|What’s it used for?||Antioxidant, production of collagen, immune support, metabolism of brain neurotransmitters|
|Best food sources||Citrus fruits, tropical fruits, strawberries, red and green peppers, melons, dark green leafy vegetables|
|How much do I need?||NRV is 80 mg per day*|
|Need to know||Humans can no longer manufacture vitamin C so it needs to be present in the diet daily|
*A Nutrient Reference Value or NRV is the recommended level set by the UK Department of Health for daily nutrient intake
Vitamin C is probably the most widely recognised of all vitamins. It’s an essential nutrient that must be obtained from the diet; many thousands of years ago, humans lost the ability to manufacture vitamin C in the body. It is destroyed very easily by cooking, storing and food preparation, therefore care needs to be taken to ensure adequate daily intake.
Why do I need it?
Vitamin C is our major water-soluble antioxidant present in blood plasma and cells. This means that it helps prevent oxidation of other water-soluble molecules that could create free radicals – harmful molecules that accelerate the ageing process and cause degenerative disease. Although humans can no longer manufacture vitamin C, fortunately it’s abundant in many fruits and vegetables, therefore is readily available.
The importance of vitamin C to human health first became apparent during the 1800’s when sailors were away at sea for long periods. They developed a deficiency disease called scurvy. Once it was realised that citrus fruits helped cure it, English sailors were nicknamed ‘limies’ hence the name has stuck ever since!
Vitamin C is key for collagen production which is the protein that predominantly gives our skin its structure, hence its popularity in beauty products. Vitamin C also helps stimulate the immune system and supports the body’s resistance to stress. It is key in the production of brain neurotransmitters, the body’s main signalling mechanism.
Best food sources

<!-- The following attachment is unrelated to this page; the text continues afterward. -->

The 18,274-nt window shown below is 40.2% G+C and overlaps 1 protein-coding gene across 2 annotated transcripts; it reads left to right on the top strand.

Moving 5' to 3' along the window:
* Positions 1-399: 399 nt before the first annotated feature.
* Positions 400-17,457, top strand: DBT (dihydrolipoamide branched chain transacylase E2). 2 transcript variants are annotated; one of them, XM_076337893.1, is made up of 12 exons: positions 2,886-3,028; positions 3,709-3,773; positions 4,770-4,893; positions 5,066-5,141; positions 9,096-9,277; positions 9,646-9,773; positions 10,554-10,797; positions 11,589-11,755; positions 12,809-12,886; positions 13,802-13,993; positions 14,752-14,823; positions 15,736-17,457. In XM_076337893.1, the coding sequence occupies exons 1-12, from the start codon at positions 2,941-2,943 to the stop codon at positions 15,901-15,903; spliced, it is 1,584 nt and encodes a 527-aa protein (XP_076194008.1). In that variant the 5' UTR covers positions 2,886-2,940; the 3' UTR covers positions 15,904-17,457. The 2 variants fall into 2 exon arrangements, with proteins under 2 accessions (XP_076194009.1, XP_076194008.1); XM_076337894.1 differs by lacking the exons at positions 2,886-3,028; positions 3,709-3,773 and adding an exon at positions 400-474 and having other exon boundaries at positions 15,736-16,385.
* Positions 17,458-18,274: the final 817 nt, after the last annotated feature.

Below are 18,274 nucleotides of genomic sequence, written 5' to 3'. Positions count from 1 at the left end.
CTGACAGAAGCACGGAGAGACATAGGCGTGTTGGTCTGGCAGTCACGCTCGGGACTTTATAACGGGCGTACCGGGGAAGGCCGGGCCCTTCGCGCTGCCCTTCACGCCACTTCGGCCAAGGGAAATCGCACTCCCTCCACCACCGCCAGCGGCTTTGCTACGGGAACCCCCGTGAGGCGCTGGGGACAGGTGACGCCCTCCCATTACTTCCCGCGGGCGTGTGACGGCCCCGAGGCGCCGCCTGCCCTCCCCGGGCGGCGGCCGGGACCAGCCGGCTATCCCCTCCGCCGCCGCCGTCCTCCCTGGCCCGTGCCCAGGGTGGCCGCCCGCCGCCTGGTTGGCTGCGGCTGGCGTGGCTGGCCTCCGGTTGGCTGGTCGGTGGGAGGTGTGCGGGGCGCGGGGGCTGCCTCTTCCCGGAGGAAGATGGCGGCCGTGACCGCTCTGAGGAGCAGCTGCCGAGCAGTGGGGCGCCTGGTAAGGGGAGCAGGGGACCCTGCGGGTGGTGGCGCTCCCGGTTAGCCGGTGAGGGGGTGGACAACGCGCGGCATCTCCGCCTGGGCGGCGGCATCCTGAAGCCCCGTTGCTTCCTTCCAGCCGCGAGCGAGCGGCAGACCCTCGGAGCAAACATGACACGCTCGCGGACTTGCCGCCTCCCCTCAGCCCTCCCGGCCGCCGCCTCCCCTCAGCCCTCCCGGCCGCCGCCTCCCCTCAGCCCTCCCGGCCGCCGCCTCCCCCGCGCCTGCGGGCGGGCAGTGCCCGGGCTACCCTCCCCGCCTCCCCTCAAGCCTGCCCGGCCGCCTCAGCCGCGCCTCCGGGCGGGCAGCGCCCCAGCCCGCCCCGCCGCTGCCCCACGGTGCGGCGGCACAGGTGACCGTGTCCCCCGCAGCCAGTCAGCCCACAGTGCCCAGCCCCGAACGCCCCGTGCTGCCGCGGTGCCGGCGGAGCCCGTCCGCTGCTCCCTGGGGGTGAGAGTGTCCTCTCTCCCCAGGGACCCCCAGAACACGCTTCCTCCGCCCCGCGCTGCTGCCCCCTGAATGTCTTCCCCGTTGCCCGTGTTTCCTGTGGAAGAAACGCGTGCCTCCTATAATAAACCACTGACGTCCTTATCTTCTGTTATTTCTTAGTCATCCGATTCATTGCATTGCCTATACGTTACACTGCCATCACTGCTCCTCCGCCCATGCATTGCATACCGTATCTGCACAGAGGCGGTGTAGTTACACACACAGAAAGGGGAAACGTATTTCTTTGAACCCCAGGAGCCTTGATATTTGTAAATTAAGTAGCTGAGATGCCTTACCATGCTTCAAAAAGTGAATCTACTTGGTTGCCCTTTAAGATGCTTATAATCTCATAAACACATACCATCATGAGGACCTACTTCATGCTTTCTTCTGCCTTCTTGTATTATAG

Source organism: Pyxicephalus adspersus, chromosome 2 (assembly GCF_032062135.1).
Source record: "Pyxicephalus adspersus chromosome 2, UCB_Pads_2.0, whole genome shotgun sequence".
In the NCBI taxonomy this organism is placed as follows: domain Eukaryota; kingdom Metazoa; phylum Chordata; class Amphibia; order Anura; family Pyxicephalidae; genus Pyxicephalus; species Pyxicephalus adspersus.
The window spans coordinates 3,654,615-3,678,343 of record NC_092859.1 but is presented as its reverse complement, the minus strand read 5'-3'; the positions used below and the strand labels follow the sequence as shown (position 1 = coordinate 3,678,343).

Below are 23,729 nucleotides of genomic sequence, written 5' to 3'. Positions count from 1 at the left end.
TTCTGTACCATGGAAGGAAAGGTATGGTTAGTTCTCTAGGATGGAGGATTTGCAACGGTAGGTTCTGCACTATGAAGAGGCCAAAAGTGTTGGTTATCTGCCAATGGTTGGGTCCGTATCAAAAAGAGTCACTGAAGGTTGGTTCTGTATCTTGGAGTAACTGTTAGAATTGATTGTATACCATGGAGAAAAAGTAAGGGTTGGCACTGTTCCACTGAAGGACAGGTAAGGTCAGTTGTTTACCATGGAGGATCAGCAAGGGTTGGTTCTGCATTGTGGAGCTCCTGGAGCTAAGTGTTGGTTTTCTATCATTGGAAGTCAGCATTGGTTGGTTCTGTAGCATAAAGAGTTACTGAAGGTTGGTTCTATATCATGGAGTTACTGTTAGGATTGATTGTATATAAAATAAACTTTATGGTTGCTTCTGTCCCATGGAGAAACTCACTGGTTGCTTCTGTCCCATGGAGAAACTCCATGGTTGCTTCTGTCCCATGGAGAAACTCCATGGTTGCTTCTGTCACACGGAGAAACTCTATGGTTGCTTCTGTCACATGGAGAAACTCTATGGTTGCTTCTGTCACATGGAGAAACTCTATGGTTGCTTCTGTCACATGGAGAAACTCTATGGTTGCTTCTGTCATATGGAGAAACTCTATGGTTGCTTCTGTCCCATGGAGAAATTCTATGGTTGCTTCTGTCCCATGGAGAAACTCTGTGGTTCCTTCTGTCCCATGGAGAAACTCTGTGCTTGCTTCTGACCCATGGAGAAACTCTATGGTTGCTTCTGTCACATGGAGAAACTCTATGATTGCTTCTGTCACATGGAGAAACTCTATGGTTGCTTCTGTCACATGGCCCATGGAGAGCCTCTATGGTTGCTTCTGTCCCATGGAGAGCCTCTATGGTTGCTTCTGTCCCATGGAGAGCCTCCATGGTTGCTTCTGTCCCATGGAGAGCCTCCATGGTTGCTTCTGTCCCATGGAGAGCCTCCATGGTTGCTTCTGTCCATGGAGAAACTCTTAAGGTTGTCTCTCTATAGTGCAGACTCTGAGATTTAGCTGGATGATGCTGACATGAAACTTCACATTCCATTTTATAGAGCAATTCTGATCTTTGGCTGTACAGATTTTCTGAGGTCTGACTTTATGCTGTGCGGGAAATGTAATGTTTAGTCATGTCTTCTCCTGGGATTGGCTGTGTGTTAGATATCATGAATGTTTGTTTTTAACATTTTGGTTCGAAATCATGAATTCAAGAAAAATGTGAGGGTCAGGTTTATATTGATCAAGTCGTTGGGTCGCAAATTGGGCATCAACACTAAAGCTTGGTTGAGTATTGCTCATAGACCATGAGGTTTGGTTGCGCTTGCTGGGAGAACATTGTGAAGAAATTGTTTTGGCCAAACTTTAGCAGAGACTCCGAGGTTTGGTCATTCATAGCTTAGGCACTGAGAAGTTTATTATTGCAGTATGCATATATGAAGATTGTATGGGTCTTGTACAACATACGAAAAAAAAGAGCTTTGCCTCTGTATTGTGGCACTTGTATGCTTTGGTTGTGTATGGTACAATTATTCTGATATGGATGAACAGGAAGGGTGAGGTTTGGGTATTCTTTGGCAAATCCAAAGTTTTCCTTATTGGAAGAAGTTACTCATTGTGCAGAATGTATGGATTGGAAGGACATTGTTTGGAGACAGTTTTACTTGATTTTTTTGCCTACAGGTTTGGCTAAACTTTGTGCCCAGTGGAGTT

Most fruits and vegetables deliver good amounts of vitamin C. Whilst citrus fruits are traditionally believed to contain the highest amounts, other fruits are actually higher.
Foods high in vitamin C
Guava – 200 mg per 100g
Blackcurrants – 200 mg per 100g
Broccoli – 89 mg per 100g
Strawberries – 80 mg per 100g
Oranges – 50 mg per 100g
Are you getting enough?
Scurvy had been completely eradicated in the developed world, but more recently some cases have been reported. Severe deficiency is rare, but the body does not store vitamin C at all and it’s quickly excreted, therefore symptoms such as frequent colds and infections can develop as a result of a lack of vitamin C.
In addition, low energy, bleeding or tender gums, bruising easily, nose bleeds and slow wound healing are all signs that there is a potential lack of vitamin C.
Did you know?Smoking, stress, increased exercise, chronic disease and diabetes all deplete vitamin C in the body
Whilst it can be lost during cooking, steaming foods helps protect vitamin C content
Levels are also reduced during storage; potatoes lose 50% of their vitamin C in five months
Vitamin C is safe to take during pregnancy and breastfeeding at the recommended dosages – indeed it’s particularly helpful for a successful pregnancy outcome: consult your healthcare professional for further advice
Vitamin C is readily used by the body within about two hours after eating or taking a supplement, therefore it’s best taken in divided dosages throughout the day
Vitamin C is found in the Alive! range of multivitamins and minerals
For more information visit www.feelaliveuk.com
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